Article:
Okay--the next piece is to make some parallel-oriented observations looking at E&N first...

Here I want to note the major items in E&N which have no counterpoint in (or disagree with) Genesis. The more substantial this list is, the less likely we could build a case for (a) Hebrew desire to borrow; or (b) the requisite 'same underlying ideas', etc. from the criteria list. I won't be exhaustive, since many of the differences might be as superficial as the alleged parallels, but many of these should be clear enough to cast doubt on claims of any level of borrowing/influence.

One. Dilmun itself doesn't actually appear to be a 'finished paradise' at all. It is lacking in water, the occupants behave anomolously (Leick used the word 'absurdly', as to invoke comic laughter), and Jacobsen consistently calls it 'inchoate'. [He sees this story as actually TWO separate stories: the first about how Dilmun was supplied with fresh water, and the second story is about Enki and the creation of the Lord of Dilmun (through the entertaining tale of sexual misadventures]. Here is his description of Dilmun:

"The first of these stories deals with how Dilmun was supplied with fresh water. It begins in primeval Dilmun, where Enki lies with his consort Ninsikila, and where everything is still in the bud, pristine and unformed; nothing has yet settled into its final being or behavior. Also, the city of Dilmun, which Enki apparently has given as present to Ninsikila, may not be in its final form: it lacks fresh water for a riverine harbor quay, for irrigation agriculture, and for drinking water...The description of primeval Dilmun in its inchoate state..." [OT:THTO, 181,182]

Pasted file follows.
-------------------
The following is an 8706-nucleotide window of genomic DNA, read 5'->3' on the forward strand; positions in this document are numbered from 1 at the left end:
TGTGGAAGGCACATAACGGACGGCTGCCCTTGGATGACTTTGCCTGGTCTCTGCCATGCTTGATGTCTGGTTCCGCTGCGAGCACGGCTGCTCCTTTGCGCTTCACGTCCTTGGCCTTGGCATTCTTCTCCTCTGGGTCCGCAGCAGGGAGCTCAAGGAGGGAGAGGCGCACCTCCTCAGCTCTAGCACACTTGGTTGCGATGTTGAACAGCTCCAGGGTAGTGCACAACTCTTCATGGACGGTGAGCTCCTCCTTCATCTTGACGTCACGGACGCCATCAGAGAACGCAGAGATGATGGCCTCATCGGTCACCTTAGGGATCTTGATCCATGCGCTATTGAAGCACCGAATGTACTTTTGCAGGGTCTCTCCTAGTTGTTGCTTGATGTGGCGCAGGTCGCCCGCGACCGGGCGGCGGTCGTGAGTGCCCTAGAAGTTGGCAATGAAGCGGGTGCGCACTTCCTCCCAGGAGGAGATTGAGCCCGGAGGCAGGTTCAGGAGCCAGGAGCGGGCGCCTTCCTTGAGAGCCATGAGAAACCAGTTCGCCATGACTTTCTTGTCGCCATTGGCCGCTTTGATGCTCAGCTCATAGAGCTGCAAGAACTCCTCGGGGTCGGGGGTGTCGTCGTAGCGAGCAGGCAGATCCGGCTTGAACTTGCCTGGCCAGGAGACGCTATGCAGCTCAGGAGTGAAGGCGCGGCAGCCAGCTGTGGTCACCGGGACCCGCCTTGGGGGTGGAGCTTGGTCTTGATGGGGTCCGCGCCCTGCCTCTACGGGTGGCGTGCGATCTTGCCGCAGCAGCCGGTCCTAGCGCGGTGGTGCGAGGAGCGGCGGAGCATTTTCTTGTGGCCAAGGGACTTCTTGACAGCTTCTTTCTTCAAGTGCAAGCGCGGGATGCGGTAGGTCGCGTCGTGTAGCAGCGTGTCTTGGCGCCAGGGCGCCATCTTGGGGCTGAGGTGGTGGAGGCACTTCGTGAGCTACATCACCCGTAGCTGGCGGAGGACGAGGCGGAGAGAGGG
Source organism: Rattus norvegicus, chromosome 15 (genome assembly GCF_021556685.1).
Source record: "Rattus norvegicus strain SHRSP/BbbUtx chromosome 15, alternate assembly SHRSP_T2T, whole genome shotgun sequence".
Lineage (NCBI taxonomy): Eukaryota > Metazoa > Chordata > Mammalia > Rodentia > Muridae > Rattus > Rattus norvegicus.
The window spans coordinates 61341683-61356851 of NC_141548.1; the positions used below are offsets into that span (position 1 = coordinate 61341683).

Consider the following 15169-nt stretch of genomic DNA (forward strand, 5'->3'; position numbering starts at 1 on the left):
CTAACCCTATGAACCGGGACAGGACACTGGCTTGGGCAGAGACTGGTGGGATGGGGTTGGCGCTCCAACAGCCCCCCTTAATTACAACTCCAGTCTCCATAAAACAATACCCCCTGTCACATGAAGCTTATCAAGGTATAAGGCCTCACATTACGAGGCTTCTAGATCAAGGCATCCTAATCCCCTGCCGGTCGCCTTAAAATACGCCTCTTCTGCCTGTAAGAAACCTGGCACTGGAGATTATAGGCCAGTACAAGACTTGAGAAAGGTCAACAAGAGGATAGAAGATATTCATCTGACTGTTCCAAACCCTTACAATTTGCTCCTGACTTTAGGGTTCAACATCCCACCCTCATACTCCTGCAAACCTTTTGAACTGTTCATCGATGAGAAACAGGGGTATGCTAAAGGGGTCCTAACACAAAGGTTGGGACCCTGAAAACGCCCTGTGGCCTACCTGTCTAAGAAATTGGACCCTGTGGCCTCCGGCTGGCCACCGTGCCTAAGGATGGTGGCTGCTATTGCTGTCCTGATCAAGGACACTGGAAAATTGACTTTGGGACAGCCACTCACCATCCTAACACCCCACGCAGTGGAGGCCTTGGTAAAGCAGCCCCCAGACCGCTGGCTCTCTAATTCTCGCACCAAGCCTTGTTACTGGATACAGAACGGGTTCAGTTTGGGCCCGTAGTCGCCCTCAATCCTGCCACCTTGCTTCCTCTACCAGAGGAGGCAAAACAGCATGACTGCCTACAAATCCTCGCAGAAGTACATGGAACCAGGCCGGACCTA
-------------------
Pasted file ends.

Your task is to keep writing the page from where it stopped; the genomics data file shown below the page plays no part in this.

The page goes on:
The text itself seems to suggest that the place already has disease and death (e.g., widows) although the lines are translated differently by different translators. It is said to be 'pure, clean, bright', but we should notice that (a) this by itself doesn't quality as 'paradise'--especially if there's no drinking water; and (b) Genesis never uses ANY of these terms to describe the Garden.

The overall effect of the images of birds who make no normal noises, of the sick who don't cry out, of the predators who do not hunt is one of inactivity or lifelessness -- not of harmony and vibrancy. The picture is not one of 'lack of violence': there is no relationship of bird sounds to inter-species harmony... So, it seems even questionable to call it a 'paradise', much less the exemplar for the verdant, robust, pleasurable, shade-filled Garden of Eden.

Two. The plant episodes, god-birthing, and rib-punning doesn't actually take place in Dilmun (the alleged paradise).

"The linkage between the first [story, lines 1-64] and the second story [lines 65ff, where the rib incident takes place] in the composition is, as mentioned, very loose. Ninsikila's city and its waters are lost sight of completely, and so probably, is Dilmun; for the scene of the second story is most naturally seen as the marshes in southern Mesopotamia. Thus, essentially, there remains as link merely the identity of the chief characters in the two stories, Enki and Ninsikila, and even that identity, at a closer look, is questionable." [OT:THTO, 182]

Three. One of the dominant elements in the Genesis account is the Tree of Life, and there is no counterpart to that in E&N, nor in ANY of the alleged antecedents: